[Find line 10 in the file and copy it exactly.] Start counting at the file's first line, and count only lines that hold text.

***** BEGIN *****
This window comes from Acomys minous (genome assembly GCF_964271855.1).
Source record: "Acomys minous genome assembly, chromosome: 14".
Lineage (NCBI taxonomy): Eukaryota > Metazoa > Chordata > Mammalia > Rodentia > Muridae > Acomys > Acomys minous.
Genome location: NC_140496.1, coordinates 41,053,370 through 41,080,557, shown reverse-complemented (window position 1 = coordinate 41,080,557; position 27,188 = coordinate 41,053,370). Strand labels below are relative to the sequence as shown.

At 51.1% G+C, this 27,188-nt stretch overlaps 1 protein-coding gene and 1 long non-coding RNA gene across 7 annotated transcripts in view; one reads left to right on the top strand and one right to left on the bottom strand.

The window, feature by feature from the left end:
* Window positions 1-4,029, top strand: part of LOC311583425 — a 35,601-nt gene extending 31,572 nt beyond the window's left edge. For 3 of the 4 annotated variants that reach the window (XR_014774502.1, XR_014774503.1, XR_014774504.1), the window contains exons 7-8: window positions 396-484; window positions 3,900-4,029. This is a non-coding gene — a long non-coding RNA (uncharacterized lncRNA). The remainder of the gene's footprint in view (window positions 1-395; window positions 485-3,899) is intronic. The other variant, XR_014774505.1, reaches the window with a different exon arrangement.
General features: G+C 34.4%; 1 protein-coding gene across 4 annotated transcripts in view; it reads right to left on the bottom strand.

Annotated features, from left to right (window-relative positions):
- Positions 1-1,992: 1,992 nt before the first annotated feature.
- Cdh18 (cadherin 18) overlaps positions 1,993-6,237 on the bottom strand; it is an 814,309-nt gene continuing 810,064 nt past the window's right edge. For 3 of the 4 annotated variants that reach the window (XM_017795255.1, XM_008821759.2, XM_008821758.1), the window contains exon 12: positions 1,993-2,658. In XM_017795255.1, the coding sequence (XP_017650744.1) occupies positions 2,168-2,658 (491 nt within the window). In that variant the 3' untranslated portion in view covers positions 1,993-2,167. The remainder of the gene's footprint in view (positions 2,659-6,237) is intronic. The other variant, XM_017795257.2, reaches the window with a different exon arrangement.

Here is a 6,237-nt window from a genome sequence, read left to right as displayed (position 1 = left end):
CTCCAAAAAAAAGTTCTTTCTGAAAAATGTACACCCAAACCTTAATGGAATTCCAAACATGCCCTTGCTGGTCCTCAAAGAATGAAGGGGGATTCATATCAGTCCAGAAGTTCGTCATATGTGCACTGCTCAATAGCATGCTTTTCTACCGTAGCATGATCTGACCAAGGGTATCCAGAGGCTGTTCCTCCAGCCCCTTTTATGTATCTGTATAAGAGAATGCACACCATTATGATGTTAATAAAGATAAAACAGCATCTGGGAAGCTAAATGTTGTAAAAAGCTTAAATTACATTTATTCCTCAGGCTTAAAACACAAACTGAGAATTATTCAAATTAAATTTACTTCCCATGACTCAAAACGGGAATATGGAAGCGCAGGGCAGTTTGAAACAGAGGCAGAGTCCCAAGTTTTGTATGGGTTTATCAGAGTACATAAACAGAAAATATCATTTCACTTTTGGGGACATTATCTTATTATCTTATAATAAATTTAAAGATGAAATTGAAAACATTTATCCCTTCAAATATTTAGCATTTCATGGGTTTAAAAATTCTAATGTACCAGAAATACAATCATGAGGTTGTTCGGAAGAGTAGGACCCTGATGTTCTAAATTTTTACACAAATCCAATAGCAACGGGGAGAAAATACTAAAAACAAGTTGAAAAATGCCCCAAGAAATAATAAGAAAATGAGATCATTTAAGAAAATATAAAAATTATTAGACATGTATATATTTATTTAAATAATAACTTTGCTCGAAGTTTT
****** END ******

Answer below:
- Positions 1-1,992: 1,992 nt before the first annotated feature.